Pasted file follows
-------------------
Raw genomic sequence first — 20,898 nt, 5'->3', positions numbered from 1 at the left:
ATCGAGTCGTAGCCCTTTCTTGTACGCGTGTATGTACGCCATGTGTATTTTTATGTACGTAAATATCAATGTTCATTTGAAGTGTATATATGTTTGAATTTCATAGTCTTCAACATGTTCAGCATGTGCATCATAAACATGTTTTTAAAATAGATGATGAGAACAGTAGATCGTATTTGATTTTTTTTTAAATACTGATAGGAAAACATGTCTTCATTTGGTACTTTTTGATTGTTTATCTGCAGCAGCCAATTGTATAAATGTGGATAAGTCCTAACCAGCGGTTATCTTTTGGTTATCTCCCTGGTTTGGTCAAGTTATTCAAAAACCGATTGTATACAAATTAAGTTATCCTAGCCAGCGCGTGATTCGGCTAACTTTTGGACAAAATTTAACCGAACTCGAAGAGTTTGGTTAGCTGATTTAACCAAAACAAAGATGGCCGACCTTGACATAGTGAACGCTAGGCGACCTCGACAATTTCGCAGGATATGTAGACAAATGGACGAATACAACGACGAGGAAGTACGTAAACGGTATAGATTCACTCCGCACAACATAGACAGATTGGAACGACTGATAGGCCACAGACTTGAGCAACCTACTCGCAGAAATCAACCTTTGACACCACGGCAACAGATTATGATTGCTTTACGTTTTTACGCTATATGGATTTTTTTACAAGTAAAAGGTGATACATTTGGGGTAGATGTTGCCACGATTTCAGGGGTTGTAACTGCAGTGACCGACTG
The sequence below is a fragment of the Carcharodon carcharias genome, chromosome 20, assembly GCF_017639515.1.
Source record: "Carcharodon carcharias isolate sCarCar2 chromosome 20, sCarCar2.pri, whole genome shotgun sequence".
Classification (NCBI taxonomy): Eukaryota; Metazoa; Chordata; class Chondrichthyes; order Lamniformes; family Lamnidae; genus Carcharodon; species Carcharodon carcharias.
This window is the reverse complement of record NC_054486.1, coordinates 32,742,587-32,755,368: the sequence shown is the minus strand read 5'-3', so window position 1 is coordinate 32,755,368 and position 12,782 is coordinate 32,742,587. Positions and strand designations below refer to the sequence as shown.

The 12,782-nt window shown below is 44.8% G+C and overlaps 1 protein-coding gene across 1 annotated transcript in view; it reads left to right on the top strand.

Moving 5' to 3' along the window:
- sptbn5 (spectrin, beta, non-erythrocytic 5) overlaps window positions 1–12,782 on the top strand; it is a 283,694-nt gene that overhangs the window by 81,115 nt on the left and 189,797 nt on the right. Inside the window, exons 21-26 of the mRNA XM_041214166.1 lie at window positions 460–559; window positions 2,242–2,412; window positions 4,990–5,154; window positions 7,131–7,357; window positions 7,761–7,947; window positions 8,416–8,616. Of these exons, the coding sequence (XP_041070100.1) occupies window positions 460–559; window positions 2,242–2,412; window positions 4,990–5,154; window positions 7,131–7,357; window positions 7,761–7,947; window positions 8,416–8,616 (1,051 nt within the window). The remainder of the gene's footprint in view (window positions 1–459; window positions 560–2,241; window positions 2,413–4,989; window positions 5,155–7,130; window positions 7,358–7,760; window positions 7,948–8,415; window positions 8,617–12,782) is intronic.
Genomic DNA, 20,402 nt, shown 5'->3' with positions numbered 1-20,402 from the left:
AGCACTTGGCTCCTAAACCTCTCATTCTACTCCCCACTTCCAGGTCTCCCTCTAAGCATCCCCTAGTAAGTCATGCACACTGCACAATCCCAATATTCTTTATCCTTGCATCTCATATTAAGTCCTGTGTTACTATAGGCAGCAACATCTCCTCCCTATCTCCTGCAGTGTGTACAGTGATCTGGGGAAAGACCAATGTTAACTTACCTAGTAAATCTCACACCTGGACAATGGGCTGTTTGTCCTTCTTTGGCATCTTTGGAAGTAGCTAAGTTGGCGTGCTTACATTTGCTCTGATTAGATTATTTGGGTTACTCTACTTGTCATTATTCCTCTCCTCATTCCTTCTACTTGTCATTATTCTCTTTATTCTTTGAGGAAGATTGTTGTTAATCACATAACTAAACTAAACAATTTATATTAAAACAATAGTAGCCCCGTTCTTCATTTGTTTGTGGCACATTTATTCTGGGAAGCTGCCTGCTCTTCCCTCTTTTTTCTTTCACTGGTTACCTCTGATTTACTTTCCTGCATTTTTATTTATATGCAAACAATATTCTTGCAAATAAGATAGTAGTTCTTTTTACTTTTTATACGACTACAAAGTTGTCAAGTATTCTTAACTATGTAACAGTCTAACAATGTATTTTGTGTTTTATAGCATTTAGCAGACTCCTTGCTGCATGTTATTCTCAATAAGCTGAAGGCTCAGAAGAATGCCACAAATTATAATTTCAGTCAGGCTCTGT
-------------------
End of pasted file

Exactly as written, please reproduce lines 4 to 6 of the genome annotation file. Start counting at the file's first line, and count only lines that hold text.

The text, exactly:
Source record: "Carcharodon carcharias isolate sCarCar2 chromosome 20, sCarCar2.pri, whole genome shotgun sequence".
Classification (NCBI taxonomy): Eukaryota; Metazoa; Chordata; class Chondrichthyes; order Lamniformes; family Lamnidae; genus Carcharodon; species Carcharodon carcharias.
This window is the reverse complement of record NC_054486.1, coordinates 32,742,587-32,755,368: the sequence shown is the minus strand read 5'-3', so window position 1 is coordinate 32,755,368 and position 12,782 is coordinate 32,742,587. Positions and strand designations below refer to the sequence as shown.